The annual Healey Center International Prize for Innovation in ALS is a global prize celebrating excellence in research for a team of investigators who catalyse exceptional discoveries leading to a transformative advance in therapy development in ALS.
On Monday, June 15, 2020, the Supreme Court issued a landmark ruling expanding employment discrimination protections guaranteed by the Civil Rights Act of 1964 to LGBTQ employees. This should be cause for celebration, except that it was juxtaposed with a policy change to the Affordable Care Act made by the Department of Health and Human Services three days earlier allowing providers to refuse care to patients who identify as gay, lesbian, bisexual, transgender, non-binary or queer. This has made for a confusing time for the LGBTQ community during a month usually reserved for celebrating Pride.
“It is not legislation. It is not judicial action. And it does not take effect for 60 days from the date that it is finally published," he says. “So nothing will change for anyone across this country over the next 60 days. The hope is that judicial action will actually push back on this ruling.”
The Impact on Transgender Health
The Transgender Health Program at Mass General has always been committed to providing gender-affirming care to all patients.
“Gender-affirming care is lifesaving care,” says Dr. Goldstein. “It is the best tool we have to prevent suicide, violence and trauma against the transgender community.”
But despite the inclusive nature of care at Mass General, the impact of the policy change could be far-reaching. Massachusetts already has laws in place protecting people based on gender identity and sexual orientation in health care. So patients who live in Massachusetts or have Massachusetts-based insurance will likely not be affected. But the challenges in obtaining coverage for gender-affirming care could come for those patients who travel for care at Mass General.
“It becomes our responsibility to advocate and fight for those people who may not be able to get care," says Dr. Goldstein. “Local and national advocacy are going to be really important to build up the laws in each state to protect folks no matter where they live, and to try to bring down the federal regulations that are denying care.”
The Current Climate
During COVID-19, the transgender community has not been able to visit support groups or affirming spaces, has struggled to receive medications that require injections in a health care setting and has had surgeries delayed, which have not yet been rescheduled.
At Mass General, clinicians worked quickly to maintain their connections with patients and the community, Dr. Goldstein says.
“We very quickly turned to virtual visits and figured out ways that we could get people in for injections. We have obviously had roadblocks, but we have tried to be very present for our patients.”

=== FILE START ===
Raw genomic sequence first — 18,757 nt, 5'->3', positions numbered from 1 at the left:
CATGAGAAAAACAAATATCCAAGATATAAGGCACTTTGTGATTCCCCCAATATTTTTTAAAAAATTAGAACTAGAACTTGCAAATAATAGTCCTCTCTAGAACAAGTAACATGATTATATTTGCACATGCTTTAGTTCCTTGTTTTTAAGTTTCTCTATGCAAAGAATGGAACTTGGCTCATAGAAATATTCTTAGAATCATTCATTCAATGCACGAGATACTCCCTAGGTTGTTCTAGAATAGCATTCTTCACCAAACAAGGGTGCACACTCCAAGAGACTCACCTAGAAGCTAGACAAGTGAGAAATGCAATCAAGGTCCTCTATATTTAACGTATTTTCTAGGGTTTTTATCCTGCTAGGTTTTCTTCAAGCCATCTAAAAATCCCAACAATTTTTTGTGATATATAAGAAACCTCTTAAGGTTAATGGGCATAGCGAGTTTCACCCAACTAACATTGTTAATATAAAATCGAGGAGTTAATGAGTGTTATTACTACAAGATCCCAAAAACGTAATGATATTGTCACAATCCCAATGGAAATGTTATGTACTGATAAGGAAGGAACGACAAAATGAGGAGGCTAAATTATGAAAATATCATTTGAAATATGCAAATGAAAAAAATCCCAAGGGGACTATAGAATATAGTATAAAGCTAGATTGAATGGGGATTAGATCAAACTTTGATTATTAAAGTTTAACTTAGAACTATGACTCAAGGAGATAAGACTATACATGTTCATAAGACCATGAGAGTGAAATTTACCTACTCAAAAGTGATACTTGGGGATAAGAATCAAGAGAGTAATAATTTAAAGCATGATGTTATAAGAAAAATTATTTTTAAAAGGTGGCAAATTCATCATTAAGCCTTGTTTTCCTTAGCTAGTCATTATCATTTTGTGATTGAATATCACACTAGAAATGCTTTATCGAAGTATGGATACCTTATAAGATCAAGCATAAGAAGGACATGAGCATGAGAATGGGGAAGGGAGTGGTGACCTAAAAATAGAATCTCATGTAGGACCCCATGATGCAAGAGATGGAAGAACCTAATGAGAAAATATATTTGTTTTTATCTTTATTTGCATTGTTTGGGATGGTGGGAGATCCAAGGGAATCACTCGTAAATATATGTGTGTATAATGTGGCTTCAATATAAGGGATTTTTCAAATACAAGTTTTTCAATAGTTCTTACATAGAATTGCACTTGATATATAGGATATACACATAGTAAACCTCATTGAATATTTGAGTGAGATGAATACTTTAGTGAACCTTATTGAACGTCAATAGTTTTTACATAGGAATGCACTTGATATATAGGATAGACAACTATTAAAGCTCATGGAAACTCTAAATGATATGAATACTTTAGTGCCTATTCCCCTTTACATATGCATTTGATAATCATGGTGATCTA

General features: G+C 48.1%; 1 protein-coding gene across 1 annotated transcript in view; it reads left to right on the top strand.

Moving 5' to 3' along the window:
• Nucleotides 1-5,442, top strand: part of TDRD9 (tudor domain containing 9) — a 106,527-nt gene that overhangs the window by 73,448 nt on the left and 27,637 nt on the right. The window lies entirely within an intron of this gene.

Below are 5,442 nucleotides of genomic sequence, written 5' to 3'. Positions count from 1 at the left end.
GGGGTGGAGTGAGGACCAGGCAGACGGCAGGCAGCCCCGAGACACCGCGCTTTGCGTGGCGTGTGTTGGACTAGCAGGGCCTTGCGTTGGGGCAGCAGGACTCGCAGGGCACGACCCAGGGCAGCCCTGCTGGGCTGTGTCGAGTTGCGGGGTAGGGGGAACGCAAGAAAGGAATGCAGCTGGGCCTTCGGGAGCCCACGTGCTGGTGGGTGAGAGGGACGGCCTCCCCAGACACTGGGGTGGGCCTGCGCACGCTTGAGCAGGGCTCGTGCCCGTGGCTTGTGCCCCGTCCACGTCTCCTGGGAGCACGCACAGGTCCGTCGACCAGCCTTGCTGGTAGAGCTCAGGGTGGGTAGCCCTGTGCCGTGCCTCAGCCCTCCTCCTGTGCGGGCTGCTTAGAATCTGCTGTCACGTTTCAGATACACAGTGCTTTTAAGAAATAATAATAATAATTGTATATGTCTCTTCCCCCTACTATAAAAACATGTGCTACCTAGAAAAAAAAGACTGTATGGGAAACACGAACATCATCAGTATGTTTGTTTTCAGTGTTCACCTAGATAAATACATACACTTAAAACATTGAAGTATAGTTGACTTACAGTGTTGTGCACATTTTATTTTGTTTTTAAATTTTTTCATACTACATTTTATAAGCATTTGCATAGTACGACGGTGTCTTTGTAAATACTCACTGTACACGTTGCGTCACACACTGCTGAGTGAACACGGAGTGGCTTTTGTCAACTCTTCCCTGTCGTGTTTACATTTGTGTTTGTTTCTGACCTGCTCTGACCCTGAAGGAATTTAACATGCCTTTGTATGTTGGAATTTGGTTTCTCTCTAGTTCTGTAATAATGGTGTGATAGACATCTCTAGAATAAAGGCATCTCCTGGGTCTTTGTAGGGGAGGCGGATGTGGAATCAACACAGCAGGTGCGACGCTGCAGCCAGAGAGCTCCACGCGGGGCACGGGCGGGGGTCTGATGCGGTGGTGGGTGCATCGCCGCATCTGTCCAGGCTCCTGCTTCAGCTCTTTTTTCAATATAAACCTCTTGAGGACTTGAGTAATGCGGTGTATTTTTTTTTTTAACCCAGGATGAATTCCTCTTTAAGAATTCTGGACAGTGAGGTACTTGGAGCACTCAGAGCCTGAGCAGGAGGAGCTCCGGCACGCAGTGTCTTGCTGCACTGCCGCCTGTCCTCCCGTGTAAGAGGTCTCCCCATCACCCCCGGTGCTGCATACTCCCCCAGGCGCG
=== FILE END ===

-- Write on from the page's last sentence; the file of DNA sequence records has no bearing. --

The Transgender Health Program has always been built on a racial justice mission. They see more patients of color on average than the hospital as a whole and work hard to make sure the spaces are gender-affirming, racially affirming and ethnically affirming.
“There’s no other group in the U.S. that experiences violence at the rate of trans women of color,” Dr. Goldstein says. And as such, he has seen the transgender community come out strong during the Black Lives Matter protests and national conversation.
“The trans community has really come out to say: ‘We are here. We are part of this conversation and we are not just black women. We are not just trans women. We are a group that has all this intersectionality and it is important for us to be there and to be a part of the conversation.’”
The Transgender Health Program is committed to meet patients where they are and affirming who they are, and have been active in the community partnering with organizations like the Trans Club of New England, the AIDS Action Committee, the Boston Living Center – Victory Programs and BAGLY to further support the community amid troubling and confusing times.
In 2020, Pride celebrations were cancelled due to the COVID-19 pandemic. However, virtual celebrations occurred around the world. But Dr. Goldstein sees Pride Month as a time to reflect on his work with the LGBTQ community throughout the year.
“Pride Month is not the only time of the year when this hospital or the Transgender Health Program or any of us does the work of caring for LGBTQ patients,” he says. “We are committed to the broader LGBTQ community year-round. But in June we get to stop for a second and recognize the work that is being done, the community that is stronger because of that work and all the people here at Mass General who do the work every single day to make this place better for LGBTQ folks.”
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